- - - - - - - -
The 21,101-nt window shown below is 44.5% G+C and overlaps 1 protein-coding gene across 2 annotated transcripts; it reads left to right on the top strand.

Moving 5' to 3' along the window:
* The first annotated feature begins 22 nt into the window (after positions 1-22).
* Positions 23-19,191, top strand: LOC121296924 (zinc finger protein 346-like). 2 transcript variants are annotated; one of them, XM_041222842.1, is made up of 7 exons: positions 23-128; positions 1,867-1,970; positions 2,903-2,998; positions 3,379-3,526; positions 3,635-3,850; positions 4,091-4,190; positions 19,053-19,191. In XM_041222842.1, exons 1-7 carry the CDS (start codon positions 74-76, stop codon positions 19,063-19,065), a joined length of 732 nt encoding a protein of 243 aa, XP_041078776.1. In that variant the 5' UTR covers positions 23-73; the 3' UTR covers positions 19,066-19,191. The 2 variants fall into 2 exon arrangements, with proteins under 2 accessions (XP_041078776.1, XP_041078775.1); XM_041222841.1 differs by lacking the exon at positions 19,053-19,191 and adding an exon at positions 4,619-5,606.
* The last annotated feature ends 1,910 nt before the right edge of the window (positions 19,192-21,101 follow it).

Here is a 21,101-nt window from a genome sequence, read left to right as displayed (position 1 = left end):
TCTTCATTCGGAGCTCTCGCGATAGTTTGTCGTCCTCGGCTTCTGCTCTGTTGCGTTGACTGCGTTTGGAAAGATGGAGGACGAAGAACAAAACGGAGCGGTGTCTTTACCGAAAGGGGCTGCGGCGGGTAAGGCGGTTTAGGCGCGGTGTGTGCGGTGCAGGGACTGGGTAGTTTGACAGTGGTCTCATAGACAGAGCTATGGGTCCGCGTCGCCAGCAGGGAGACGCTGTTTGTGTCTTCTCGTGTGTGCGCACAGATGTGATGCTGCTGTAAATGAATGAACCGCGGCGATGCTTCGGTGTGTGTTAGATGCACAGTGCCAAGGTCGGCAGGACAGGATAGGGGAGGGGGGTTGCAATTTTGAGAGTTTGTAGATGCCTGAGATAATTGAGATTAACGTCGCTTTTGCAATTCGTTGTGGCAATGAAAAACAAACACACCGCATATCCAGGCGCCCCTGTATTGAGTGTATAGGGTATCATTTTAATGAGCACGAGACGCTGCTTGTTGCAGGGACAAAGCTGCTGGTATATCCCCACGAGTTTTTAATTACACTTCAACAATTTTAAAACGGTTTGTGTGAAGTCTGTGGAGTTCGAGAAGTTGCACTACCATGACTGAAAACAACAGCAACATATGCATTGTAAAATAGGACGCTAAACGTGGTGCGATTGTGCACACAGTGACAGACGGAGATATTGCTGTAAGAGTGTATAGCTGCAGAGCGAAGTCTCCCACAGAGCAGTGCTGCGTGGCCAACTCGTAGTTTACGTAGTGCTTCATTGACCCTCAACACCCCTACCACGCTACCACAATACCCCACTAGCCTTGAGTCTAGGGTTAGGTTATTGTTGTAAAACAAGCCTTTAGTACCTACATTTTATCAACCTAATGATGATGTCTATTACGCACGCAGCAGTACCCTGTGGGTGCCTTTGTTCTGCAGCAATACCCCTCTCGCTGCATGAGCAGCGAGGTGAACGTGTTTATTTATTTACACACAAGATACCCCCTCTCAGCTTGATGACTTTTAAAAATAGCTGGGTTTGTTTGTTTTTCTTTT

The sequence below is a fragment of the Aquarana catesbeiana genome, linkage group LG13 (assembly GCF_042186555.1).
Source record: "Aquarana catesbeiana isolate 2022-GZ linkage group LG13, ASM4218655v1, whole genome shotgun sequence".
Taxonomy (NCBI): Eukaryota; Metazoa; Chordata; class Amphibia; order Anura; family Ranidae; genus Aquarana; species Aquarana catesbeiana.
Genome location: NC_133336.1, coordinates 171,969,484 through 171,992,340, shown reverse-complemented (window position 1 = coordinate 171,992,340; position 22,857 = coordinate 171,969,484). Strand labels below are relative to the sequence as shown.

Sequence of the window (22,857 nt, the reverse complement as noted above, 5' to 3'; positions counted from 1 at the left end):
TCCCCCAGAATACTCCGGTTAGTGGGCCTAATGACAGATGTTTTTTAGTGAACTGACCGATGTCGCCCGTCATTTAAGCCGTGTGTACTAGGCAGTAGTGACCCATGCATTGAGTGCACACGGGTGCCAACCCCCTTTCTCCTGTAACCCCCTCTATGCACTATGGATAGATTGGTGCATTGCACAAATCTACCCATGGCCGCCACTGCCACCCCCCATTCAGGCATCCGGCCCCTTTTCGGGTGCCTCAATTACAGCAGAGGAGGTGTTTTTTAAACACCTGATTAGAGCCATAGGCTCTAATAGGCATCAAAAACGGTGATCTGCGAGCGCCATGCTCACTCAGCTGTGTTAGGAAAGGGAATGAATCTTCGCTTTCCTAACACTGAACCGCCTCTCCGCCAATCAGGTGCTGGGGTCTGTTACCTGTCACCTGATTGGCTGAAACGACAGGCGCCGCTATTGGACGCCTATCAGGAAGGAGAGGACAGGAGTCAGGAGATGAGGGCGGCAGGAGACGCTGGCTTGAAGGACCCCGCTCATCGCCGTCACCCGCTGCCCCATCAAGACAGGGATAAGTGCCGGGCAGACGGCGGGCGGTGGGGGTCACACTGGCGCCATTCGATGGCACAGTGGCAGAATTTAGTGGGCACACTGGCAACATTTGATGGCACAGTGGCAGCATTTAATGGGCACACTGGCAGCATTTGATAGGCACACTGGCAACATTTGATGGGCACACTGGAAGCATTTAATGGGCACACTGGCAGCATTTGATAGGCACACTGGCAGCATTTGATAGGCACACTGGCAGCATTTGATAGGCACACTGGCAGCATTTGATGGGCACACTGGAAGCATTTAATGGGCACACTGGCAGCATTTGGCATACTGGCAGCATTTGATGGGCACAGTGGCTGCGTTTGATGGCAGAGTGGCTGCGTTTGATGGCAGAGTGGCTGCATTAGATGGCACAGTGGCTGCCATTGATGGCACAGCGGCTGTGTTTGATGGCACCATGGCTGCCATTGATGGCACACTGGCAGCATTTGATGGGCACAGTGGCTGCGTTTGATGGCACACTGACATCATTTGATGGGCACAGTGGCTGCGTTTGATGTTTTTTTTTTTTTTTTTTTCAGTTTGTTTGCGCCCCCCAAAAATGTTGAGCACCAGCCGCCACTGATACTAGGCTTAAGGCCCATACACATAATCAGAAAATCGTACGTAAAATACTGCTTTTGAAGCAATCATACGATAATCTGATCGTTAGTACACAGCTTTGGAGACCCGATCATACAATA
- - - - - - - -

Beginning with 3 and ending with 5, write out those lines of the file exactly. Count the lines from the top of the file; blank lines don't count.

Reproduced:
* The first annotated feature begins 22 nt into the window (after positions 1-22).
* Positions 23-19,191, top strand: LOC121296924 (zinc finger protein 346-like). 2 transcript variants are annotated; one of them, XM_041222842.1, is made up of 7 exons: positions 23-128; positions 1,867-1,970; positions 2,903-2,998; positions 3,379-3,526; positions 3,635-3,850; positions 4,091-4,190; positions 19,053-19,191. In XM_041222842.1, exons 1-7 carry the CDS (start codon positions 74-76, stop codon positions 19,063-19,065), a joined length of 732 nt encoding a protein of 243 aa, XP_041078776.1. In that variant the 5' UTR covers positions 23-73; the 3' UTR covers positions 19,066-19,191. The 2 variants fall into 2 exon arrangements, with proteins under 2 accessions (XP_041078776.1, XP_041078775.1); XM_041222841.1 differs by lacking the exon at positions 19,053-19,191 and adding an exon at positions 4,619-5,606.
* The last annotated feature ends 1,910 nt before the right edge of the window (positions 19,192-21,101 follow it).